Just as America was originally an economic colony—an investment zone more than an administrated territory—so America’s own pattern of imperialism has been one of creating safe-haven investment zones, administered by proxy.
Every revolution takes to heart the lesson of its own birth, and America has excelled at preventing its econo-colonies from breaking away—avoiding a replay of the American Revolution. Vietnam was a singular setback.
America gained independence via guerrilla warfare, and became thereafter the world’s expert at suppressing guerrilla warfare. It espoused democracy in its own formation, and endeavored thereafter to suppress or subvert democracy everywhere. Its independence was possible because of a fortunate self-sufficiency, and ever since it has sought to undermine or destroy self-sufficient economies, to provide new venues for capital growth.
While immigration’s cover story was
welcoming the huddled
masses, the real purpose was to provide a constantly renewed pool
of exploitable cheap labor. Instead of Britain’s static class
system of tiered exploitation, America invented a dynamic class ladder
system (known as the Melting Pot), where new (ethnically identifiable)
lower classes were continually placed on the bottom rung, willingly
trading their home-country cultural identify to struggle for
acceptance as bona fide Americans.
Ethnic rivalries helped divide-and-conquer the masses, preventing democratic solidarity. Each segment of the American socioeconomic ladder was happy to see lower rungs suppressed, while it viewed higher rungs as its future opportunity. Thus the prisoners of the ladder class system were motivated to embrace their own exploitation, and the elite was spared the development of a general popular socioeconomic consciousness.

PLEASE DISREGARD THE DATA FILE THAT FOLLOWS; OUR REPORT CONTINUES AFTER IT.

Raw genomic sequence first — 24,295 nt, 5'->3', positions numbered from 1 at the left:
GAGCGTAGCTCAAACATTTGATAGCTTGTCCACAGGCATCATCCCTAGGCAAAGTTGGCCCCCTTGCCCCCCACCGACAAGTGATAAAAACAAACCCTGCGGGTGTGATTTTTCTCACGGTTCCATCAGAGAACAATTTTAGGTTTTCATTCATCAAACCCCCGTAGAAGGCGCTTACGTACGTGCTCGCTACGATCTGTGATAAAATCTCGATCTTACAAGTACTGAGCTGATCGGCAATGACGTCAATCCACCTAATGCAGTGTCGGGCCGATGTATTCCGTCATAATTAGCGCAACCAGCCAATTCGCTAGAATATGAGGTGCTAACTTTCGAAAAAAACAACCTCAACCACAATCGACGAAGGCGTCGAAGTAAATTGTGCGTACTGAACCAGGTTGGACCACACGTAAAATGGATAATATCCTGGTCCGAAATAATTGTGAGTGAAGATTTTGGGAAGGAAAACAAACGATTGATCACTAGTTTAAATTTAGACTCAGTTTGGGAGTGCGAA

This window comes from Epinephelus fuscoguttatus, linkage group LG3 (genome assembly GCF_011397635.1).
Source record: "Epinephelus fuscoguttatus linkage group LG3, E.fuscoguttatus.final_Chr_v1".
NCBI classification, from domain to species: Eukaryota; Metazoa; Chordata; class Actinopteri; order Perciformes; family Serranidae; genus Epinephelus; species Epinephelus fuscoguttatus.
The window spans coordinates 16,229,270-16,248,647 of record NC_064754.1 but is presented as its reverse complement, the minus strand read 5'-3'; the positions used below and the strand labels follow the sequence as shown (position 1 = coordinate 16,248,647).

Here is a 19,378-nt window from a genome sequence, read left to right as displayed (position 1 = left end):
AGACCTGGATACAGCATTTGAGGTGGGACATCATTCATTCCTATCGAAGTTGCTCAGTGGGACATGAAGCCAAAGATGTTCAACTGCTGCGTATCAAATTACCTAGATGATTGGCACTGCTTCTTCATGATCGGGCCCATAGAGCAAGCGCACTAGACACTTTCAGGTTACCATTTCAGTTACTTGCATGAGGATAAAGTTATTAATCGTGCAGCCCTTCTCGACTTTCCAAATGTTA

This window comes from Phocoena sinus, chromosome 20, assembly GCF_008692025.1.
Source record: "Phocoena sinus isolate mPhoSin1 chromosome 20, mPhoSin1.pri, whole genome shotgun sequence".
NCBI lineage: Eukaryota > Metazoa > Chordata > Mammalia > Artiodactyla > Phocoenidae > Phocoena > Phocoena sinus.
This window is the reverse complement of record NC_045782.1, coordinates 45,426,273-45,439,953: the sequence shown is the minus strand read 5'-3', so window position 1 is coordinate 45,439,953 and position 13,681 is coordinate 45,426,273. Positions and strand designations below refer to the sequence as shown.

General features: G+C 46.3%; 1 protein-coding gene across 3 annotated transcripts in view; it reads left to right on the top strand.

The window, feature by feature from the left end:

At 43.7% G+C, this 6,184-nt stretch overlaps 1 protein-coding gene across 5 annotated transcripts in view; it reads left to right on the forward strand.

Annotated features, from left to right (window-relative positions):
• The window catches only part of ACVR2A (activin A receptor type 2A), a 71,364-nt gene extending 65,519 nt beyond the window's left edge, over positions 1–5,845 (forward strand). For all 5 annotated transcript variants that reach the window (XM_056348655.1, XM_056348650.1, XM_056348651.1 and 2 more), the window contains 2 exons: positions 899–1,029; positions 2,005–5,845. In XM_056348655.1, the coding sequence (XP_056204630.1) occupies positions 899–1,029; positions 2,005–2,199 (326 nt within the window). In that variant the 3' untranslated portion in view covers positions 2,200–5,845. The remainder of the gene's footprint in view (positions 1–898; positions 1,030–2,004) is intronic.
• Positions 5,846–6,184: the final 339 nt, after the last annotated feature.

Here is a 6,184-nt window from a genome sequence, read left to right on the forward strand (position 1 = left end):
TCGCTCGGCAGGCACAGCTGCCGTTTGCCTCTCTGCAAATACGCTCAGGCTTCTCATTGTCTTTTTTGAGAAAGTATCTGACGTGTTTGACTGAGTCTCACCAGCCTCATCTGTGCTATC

The American Image became not only the
land of freedom, but
land of opportunity. This latter image was more
truthful, and more in harmony with the elite’s own vision for
America, focused on wealth accumulation. The Horatio Alger myth was
born, of the poor immigrant who achieves immense wealth in one
Thus was fostered a
lottery mentality regarding
economics—attention is focused on the rare individuals who win
big, distracting attention from the overall pattern of systematic
subjugation and exploitation. The victim takes the blame for his own
predicament: if he isn’t well-off, it’s only because
he’s not clever enough. The question of why most things are
owned or controlled by the elite is never raised.
Capitalism has only one goal: the increasing of a pot of gold into a larger pot of gold. National economic development is not pursued to provide general prosperity (as goes the cover story), but because it facilitates the growth of elite wealth hordes. This distinction becomes clear when we see capital migration to lower-waged areas (early: movement of cotton mills from New England to the South; eventually: movement of capital out of the country entirely).